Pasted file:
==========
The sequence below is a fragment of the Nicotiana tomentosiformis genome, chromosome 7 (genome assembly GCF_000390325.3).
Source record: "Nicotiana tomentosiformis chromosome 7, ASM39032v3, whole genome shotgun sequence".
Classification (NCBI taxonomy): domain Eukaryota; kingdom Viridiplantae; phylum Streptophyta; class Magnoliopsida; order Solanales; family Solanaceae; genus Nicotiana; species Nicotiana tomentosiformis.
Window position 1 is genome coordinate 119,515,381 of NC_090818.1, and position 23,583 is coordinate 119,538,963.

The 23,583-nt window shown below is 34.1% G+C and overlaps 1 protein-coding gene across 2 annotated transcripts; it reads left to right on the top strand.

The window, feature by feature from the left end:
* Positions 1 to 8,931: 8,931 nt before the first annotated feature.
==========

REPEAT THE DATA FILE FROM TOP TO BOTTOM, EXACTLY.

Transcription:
The sequence below is a fragment of the Nicotiana tomentosiformis genome, chromosome 7 (genome assembly GCF_000390325.3).
Source record: "Nicotiana tomentosiformis chromosome 7, ASM39032v3, whole genome shotgun sequence".
Classification (NCBI taxonomy): domain Eukaryota; kingdom Viridiplantae; phylum Streptophyta; class Magnoliopsida; order Solanales; family Solanaceae; genus Nicotiana; species Nicotiana tomentosiformis.
Window position 1 is genome coordinate 119,515,381 of NC_090818.1, and position 23,583 is coordinate 119,538,963.

The 23,583-nt window shown below is 34.1% G+C and overlaps 1 protein-coding gene across 2 annotated transcripts; it reads left to right on the top strand.

The window, feature by feature from the left end:
* Positions 1 to 8,931: 8,931 nt before the first annotated feature.